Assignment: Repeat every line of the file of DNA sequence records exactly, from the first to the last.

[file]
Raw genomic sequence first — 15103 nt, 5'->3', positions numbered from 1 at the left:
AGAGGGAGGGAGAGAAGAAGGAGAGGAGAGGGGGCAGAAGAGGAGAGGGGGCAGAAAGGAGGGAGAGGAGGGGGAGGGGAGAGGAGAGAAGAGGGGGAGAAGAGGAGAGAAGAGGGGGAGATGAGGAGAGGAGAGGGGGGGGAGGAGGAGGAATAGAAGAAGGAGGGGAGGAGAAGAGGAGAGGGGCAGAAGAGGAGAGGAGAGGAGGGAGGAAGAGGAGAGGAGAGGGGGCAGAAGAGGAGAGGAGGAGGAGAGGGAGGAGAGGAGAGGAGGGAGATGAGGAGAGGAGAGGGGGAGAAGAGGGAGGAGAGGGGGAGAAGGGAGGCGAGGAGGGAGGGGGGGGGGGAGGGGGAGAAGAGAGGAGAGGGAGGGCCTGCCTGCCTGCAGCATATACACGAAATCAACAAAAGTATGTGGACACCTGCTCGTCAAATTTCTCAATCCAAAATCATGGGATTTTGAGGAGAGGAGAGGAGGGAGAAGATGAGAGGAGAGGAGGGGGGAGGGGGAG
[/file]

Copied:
Raw genomic sequence first — 15103 nt, 5'->3', positions numbered from 1 at the left:
AGAGGGAGGGAGAGAAGAAGGAGAGGAGAGGGGGCAGAAGAGGAGAGGGGGCAGAAAGGAGGGAGAGGAGGGGGAGGGGAGAGGAGAGAAGAGGGGGAGAAGAGGAGAGAAGAGGGGGAGATGAGGAGAGGAGAGGGGGGGGAGGAGGAGGAATAGAAGAAGGAGGGGAGGAGAAGAGGAGAGGGGCAGAAGAGGAGAGGAGAGGAGGGAGGAAGAGGAGAGGAGAGGGGGCAGAAGAGGAGAGGAGGAGGAGAGGGAGGAGAGGAGAGGAGGGAGATGAGGAGAGGAGAGGGGGAGAAGAGGGAGGAGAGGGGGAGAAGGGAGGCGAGGAGGGAGGGGGGGGGGGAGGGGGAGAAGAGAGGAGAGGGAGGGCCTGCCTGCCTGCAGCATATACACGAAATCAACAAAAGTATGTGGACACCTGCTCGTCAAATTTCTCAATCCAAAATCATGGGATTTTGAGGAGAGGAGAGGAGGGAGAAGATGAGAGGAGAGGAGGGGGGAGGGGGAG